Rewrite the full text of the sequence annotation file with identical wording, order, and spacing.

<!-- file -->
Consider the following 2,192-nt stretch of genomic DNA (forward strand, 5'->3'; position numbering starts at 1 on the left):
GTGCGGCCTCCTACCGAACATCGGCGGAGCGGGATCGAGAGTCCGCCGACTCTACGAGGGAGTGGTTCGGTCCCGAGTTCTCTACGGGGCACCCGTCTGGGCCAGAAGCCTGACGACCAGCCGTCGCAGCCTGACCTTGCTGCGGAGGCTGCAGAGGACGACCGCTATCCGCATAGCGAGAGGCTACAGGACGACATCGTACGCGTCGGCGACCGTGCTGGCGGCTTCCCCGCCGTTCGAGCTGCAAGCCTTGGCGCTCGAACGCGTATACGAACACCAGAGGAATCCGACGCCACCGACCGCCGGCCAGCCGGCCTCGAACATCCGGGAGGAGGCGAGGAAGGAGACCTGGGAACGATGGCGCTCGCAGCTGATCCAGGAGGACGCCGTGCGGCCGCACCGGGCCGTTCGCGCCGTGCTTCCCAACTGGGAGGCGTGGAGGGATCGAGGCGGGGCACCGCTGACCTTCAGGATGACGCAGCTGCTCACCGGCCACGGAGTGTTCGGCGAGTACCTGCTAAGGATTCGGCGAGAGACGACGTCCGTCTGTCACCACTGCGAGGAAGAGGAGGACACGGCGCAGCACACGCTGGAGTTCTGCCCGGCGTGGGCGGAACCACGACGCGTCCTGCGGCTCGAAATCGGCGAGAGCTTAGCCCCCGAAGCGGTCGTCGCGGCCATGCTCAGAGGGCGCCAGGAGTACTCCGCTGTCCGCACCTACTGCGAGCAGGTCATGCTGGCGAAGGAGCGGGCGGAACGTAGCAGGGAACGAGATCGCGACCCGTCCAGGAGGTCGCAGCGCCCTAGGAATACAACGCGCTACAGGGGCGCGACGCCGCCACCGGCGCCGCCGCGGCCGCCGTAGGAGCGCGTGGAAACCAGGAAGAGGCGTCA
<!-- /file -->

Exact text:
Consider the following 2,192-nt stretch of genomic DNA (forward strand, 5'->3'; position numbering starts at 1 on the left):
GTGCGGCCTCCTACCGAACATCGGCGGAGCGGGATCGAGAGTCCGCCGACTCTACGAGGGAGTGGTTCGGTCCCGAGTTCTCTACGGGGCACCCGTCTGGGCCAGAAGCCTGACGACCAGCCGTCGCAGCCTGACCTTGCTGCGGAGGCTGCAGAGGACGACCGCTATCCGCATAGCGAGAGGCTACAGGACGACATCGTACGCGTCGGCGACCGTGCTGGCGGCTTCCCCGCCGTTCGAGCTGCAAGCCTTGGCGCTCGAACGCGTATACGAACACCAGAGGAATCCGACGCCACCGACCGCCGGCCAGCCGGCCTCGAACATCCGGGAGGAGGCGAGGAAGGAGACCTGGGAACGATGGCGCTCGCAGCTGATCCAGGAGGACGCCGTGCGGCCGCACCGGGCCGTTCGCGCCGTGCTTCCCAACTGGGAGGCGTGGAGGGATCGAGGCGGGGCACCGCTGACCTTCAGGATGACGCAGCTGCTCACCGGCCACGGAGTGTTCGGCGAGTACCTGCTAAGGATTCGGCGAGAGACGACGTCCGTCTGTCACCACTGCGAGGAAGAGGAGGACACGGCGCAGCACACGCTGGAGTTCTGCCCGGCGTGGGCGGAACCACGACGCGTCCTGCGGCTCGAAATCGGCGAGAGCTTAGCCCCCGAAGCGGTCGTCGCGGCCATGCTCAGAGGGCGCCAGGAGTACTCCGCTGTCCGCACCTACTGCGAGCAGGTCATGCTGGCGAAGGAGCGGGCGGAACGTAGCAGGGAACGAGATCGCGACCCGTCCAGGAGGTCGCAGCGCCCTAGGAATACAACGCGCTACAGGGGCGCGACGCCGCCACCGGCGCCGCCGCGGCCGCCGTAGGAGCGCGTGGAAACCAGGAAGAGGCGTCA